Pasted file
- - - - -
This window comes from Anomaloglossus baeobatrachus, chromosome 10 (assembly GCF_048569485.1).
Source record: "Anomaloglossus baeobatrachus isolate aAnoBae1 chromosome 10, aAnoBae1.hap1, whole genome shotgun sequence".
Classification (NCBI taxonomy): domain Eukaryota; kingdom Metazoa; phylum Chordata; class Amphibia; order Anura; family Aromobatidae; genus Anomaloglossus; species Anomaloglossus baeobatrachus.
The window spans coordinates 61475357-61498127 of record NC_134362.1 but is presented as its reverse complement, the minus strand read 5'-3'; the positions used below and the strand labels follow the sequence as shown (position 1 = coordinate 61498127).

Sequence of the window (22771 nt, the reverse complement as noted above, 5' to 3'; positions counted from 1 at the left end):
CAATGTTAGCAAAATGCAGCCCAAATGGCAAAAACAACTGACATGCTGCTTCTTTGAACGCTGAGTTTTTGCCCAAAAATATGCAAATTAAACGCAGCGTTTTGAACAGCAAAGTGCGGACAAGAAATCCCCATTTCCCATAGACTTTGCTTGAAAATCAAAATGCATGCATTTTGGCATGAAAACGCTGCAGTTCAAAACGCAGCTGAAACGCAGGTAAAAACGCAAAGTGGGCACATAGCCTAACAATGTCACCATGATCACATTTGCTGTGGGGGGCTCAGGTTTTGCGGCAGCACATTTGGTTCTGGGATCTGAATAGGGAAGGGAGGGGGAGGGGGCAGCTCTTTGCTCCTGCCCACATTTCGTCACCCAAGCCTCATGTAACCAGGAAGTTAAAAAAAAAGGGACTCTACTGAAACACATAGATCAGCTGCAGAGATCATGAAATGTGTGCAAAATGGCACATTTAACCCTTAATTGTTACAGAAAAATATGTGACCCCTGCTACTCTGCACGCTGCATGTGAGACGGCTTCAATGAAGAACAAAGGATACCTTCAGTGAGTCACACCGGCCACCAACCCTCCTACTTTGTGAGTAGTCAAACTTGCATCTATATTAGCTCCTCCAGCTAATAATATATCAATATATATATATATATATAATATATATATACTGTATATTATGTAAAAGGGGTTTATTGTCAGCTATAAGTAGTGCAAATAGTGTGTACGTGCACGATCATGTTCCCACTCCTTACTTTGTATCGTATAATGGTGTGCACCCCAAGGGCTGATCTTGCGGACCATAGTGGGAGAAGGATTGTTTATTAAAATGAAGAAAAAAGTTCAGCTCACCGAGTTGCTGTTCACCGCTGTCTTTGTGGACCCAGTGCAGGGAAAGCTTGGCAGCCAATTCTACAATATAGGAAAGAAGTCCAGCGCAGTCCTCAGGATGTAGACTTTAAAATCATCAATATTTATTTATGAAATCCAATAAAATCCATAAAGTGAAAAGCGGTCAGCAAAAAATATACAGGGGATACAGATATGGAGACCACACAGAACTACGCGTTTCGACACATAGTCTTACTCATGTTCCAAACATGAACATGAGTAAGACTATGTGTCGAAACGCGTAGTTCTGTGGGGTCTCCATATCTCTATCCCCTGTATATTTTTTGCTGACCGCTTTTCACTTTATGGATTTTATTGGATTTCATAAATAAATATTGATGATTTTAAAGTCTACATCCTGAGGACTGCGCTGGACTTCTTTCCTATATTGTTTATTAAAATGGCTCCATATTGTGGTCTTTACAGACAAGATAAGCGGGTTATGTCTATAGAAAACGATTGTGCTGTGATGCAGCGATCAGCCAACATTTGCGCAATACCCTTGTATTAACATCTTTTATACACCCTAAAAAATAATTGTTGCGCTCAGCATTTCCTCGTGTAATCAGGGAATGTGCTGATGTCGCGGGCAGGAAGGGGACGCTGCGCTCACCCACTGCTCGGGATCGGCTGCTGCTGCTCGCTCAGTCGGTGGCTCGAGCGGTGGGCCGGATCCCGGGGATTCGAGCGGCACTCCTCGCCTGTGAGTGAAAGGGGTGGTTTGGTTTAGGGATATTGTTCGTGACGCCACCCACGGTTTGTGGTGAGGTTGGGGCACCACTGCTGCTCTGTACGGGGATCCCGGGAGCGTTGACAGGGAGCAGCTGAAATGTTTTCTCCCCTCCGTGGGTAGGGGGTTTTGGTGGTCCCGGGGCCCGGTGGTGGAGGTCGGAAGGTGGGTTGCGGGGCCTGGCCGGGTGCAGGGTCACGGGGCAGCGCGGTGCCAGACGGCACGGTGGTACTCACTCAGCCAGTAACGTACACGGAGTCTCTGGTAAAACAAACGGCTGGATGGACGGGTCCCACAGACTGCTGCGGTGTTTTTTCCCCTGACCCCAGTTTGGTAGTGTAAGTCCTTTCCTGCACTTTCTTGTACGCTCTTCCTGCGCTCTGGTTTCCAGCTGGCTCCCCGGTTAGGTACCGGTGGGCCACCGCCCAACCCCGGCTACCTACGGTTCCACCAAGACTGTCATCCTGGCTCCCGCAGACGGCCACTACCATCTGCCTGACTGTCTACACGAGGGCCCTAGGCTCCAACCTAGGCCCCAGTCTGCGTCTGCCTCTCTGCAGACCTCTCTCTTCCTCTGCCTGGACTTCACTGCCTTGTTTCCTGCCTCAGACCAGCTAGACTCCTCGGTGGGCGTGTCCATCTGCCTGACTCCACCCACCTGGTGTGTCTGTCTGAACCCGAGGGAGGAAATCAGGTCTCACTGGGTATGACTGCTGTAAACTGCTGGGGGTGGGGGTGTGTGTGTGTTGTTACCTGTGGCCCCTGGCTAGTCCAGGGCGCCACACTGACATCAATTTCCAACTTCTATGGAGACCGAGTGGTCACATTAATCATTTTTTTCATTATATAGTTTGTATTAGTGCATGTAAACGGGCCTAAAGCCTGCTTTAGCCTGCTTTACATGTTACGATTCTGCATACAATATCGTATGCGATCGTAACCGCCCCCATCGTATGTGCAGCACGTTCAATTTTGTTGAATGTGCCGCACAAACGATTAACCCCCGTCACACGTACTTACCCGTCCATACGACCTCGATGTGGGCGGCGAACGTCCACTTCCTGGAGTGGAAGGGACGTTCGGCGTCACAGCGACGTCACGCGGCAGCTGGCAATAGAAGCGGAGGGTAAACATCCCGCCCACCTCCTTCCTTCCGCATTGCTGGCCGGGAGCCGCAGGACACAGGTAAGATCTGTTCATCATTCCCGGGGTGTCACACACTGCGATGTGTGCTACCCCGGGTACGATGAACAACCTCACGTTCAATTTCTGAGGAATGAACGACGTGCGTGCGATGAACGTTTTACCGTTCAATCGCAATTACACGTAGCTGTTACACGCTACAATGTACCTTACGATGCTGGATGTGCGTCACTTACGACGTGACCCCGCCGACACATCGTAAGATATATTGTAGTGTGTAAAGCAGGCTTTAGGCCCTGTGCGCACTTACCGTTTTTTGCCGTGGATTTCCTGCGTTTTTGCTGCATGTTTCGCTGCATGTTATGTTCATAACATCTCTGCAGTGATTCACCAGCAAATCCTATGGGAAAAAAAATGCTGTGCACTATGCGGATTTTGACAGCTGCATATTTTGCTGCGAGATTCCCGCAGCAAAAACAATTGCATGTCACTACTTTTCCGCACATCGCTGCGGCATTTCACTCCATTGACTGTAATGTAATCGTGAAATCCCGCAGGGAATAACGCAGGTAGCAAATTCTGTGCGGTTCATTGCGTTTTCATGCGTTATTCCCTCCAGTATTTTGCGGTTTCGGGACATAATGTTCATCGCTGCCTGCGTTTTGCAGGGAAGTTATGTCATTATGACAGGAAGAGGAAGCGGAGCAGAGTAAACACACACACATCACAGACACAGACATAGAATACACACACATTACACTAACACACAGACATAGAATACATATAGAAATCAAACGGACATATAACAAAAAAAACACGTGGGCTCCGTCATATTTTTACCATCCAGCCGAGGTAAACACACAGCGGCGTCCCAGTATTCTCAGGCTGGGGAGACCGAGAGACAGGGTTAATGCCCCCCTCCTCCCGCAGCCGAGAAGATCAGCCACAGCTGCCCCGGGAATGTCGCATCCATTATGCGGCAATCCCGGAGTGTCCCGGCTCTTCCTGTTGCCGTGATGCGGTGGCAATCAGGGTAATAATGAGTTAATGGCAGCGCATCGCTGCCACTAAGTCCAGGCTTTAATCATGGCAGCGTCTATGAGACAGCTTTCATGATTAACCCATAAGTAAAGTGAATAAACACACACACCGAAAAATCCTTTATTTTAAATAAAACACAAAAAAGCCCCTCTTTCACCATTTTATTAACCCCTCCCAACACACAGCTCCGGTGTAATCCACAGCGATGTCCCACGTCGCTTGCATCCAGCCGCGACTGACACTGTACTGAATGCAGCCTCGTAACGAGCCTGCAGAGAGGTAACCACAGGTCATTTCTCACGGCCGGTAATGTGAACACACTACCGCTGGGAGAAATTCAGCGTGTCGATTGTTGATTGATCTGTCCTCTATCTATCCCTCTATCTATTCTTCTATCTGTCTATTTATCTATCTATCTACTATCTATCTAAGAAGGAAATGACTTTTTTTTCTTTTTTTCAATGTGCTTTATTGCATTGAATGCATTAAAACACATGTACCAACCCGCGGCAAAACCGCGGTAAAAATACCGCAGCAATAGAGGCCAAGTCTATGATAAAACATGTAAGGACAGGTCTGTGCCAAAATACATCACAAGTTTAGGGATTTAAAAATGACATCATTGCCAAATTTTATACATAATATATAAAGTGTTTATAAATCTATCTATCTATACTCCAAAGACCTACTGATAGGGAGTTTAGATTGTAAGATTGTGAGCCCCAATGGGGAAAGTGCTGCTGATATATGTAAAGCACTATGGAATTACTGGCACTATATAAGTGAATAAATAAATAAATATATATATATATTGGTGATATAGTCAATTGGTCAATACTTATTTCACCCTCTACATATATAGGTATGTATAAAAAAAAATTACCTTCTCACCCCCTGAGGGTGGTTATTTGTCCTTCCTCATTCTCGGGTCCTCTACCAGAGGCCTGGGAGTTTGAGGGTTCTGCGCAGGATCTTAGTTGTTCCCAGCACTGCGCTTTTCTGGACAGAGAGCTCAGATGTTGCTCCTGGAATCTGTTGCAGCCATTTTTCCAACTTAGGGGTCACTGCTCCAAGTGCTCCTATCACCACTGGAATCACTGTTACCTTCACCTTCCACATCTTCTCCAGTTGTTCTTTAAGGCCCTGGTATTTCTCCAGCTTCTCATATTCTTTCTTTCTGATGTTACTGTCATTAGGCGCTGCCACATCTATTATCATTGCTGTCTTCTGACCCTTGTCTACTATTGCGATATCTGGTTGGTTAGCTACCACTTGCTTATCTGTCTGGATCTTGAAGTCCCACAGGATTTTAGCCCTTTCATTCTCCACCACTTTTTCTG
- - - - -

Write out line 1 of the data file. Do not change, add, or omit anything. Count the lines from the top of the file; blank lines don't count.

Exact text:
This window comes from Anomaloglossus baeobatrachus, chromosome 10 (assembly GCF_048569485.1).